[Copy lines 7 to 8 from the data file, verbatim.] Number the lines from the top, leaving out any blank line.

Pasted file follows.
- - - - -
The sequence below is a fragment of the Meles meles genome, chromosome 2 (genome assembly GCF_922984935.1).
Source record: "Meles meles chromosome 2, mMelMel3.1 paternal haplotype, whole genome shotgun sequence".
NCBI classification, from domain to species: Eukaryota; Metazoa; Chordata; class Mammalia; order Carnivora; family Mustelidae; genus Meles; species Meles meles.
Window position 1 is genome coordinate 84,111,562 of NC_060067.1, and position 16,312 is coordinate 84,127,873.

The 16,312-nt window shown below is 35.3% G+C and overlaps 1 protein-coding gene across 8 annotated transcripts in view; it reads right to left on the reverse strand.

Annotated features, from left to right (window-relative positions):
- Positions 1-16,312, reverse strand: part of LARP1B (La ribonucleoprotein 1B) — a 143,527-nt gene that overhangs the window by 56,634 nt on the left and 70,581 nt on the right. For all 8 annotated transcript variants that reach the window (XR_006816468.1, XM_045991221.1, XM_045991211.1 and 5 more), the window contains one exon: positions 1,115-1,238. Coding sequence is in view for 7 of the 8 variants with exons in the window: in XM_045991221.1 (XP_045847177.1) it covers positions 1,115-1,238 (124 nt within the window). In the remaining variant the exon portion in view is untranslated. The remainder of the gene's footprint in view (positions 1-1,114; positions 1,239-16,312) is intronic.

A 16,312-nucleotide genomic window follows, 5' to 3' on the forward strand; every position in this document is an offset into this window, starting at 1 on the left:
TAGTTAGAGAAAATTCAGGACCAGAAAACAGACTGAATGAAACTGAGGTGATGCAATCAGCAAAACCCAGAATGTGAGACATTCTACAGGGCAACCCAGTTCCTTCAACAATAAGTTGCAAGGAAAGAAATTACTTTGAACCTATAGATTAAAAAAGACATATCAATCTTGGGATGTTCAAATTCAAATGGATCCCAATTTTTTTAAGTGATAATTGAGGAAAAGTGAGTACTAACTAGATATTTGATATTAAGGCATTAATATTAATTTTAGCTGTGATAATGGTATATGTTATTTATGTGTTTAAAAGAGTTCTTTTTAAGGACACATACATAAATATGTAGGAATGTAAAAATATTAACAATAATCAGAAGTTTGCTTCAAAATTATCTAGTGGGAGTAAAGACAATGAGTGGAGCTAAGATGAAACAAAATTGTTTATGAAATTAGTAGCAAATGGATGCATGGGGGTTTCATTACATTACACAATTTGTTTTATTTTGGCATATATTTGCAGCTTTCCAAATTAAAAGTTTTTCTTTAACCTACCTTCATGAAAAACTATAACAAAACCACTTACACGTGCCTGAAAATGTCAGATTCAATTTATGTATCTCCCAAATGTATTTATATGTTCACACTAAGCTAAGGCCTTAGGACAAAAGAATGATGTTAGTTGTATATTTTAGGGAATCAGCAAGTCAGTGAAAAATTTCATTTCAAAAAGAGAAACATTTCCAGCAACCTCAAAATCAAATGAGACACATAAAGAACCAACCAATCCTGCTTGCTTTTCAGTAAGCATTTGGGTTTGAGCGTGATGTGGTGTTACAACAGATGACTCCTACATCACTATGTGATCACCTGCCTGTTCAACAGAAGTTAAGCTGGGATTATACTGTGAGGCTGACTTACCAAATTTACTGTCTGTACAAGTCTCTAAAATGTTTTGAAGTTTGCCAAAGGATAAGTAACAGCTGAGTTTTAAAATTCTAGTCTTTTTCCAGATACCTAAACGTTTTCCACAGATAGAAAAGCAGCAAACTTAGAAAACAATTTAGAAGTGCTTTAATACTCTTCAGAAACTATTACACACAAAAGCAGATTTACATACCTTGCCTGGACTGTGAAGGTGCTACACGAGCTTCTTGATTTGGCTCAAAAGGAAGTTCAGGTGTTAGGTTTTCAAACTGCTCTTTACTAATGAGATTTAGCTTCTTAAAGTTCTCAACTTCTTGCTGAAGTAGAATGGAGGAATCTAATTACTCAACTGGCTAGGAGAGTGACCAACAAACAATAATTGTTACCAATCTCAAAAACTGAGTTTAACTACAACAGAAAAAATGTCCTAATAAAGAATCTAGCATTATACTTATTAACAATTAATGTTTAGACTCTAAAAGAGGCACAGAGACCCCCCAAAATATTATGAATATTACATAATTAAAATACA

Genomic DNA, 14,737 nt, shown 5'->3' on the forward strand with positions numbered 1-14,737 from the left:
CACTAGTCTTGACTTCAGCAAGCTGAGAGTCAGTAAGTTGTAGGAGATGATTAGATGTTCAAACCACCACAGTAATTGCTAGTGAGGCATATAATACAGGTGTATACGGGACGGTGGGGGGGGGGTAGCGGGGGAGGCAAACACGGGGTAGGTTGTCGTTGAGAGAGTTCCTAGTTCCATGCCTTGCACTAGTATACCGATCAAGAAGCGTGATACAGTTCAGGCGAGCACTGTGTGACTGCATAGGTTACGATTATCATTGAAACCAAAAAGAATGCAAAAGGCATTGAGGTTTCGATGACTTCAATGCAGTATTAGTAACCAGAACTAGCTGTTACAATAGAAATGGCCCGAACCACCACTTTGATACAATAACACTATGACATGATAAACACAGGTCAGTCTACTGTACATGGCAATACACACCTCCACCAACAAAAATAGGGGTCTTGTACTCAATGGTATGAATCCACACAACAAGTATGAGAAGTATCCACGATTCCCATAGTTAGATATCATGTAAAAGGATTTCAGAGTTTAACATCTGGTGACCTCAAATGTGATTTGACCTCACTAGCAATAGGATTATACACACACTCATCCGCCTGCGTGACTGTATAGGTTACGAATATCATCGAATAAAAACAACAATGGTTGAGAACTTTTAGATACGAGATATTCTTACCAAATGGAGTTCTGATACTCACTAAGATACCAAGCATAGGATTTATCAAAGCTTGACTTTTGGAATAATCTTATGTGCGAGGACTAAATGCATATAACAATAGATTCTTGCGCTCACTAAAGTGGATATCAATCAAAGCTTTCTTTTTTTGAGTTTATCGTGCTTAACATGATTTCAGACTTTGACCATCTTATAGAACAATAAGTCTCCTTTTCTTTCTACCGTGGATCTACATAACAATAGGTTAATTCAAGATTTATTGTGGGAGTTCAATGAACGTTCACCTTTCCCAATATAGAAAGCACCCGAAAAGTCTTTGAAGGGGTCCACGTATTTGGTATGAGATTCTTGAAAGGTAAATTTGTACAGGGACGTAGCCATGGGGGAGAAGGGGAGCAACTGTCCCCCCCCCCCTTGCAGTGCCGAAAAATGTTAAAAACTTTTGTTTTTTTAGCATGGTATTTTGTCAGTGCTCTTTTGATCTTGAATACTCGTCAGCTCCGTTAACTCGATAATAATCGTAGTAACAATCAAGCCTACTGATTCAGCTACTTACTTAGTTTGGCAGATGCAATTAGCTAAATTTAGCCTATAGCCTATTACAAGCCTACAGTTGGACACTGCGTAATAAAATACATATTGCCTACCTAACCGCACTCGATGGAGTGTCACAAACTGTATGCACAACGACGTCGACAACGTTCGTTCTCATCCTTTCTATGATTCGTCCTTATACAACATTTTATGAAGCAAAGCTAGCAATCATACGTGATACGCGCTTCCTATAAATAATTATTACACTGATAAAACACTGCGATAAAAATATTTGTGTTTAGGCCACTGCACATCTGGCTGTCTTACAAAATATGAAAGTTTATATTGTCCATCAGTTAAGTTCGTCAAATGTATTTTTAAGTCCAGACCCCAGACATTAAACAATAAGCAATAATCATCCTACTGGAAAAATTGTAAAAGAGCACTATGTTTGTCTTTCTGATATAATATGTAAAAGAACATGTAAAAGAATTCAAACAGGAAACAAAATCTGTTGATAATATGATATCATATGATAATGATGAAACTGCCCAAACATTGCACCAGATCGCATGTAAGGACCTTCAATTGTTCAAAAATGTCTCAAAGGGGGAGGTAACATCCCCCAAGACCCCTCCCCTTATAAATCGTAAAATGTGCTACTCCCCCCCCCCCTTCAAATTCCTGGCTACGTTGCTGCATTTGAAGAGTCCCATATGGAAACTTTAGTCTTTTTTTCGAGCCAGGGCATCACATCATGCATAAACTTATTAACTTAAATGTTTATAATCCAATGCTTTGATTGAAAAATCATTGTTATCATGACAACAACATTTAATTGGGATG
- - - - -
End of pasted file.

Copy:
- Positions 1-16,312, reverse strand: part of LARP1B (La ribonucleoprotein 1B) — a 143,527-nt gene that overhangs the window by 56,634 nt on the left and 70,581 nt on the right. For all 8 annotated transcript variants that reach the window (XR_006816468.1, XM_045991221.1, XM_045991211.1 and 5 more), the window contains one exon: positions 1,115-1,238. Coding sequence is in view for 7 of the 8 variants with exons in the window: in XM_045991221.1 (XP_045847177.1) it covers positions 1,115-1,238 (124 nt within the window). In the remaining variant the exon portion in view is untranslated. The remainder of the gene's footprint in view (positions 1-1,114; positions 1,239-16,312) is intronic.

A 16,312-nucleotide genomic window follows, 5' to 3' on the forward strand; every position in this document is an offset into this window, starting at 1 on the left: